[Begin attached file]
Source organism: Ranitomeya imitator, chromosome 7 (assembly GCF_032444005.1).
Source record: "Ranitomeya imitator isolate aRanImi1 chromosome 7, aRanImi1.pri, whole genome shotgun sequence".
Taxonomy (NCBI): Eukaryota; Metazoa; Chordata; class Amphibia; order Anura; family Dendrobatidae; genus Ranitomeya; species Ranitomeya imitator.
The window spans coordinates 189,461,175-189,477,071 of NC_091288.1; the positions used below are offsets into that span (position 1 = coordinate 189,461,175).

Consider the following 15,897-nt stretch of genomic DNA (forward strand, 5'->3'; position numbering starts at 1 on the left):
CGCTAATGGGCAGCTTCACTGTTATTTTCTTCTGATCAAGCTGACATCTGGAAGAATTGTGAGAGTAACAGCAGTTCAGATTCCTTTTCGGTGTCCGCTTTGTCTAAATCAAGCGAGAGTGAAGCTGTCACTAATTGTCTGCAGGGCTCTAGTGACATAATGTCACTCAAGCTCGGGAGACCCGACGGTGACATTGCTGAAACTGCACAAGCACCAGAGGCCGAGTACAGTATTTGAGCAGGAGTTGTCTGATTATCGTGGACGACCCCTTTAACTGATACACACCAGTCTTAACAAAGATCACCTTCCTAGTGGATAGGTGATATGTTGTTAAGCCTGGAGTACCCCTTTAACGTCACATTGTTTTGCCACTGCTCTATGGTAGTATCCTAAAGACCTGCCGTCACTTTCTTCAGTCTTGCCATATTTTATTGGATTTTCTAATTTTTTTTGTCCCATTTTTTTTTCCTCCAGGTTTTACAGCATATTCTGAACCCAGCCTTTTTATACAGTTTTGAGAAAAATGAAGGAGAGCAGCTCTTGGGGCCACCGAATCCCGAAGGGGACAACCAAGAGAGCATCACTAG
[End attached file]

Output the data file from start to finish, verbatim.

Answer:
Source organism: Ranitomeya imitator, chromosome 7 (assembly GCF_032444005.1).
Source record: "Ranitomeya imitator isolate aRanImi1 chromosome 7, aRanImi1.pri, whole genome shotgun sequence".
Taxonomy (NCBI): Eukaryota; Metazoa; Chordata; class Amphibia; order Anura; family Dendrobatidae; genus Ranitomeya; species Ranitomeya imitator.
The window spans coordinates 189,461,175-189,477,071 of NC_091288.1; the positions used below are offsets into that span (position 1 = coordinate 189,461,175).

Consider the following 15,897-nt stretch of genomic DNA (forward strand, 5'->3'; position numbering starts at 1 on the left):
CGCTAATGGGCAGCTTCACTGTTATTTTCTTCTGATCAAGCTGACATCTGGAAGAATTGTGAGAGTAACAGCAGTTCAGATTCCTTTTCGGTGTCCGCTTTGTCTAAATCAAGCGAGAGTGAAGCTGTCACTAATTGTCTGCAGGGCTCTAGTGACATAATGTCACTCAAGCTCGGGAGACCCGACGGTGACATTGCTGAAACTGCACAAGCACCAGAGGCCGAGTACAGTATTTGAGCAGGAGTTGTCTGATTATCGTGGACGACCCCTTTAACTGATACACACCAGTCTTAACAAAGATCACCTTCCTAGTGGATAGGTGATATGTTGTTAAGCCTGGAGTACCCCTTTAACGTCACATTGTTTTGCCACTGCTCTATGGTAGTATCCTAAAGACCTGCCGTCACTTTCTTCAGTCTTGCCATATTTTATTGGATTTTCTAATTTTTTTTGTCCCATTTTTTTTTCCTCCAGGTTTTACAGCATATTCTGAACCCAGCCTTTTTATACAGTTTTGAGAAAAATGAAGGAGAGCAGCTCTTGGGGCCACCGAATCCCGAAGGGGACAACCAAGAGAGCATCACTAG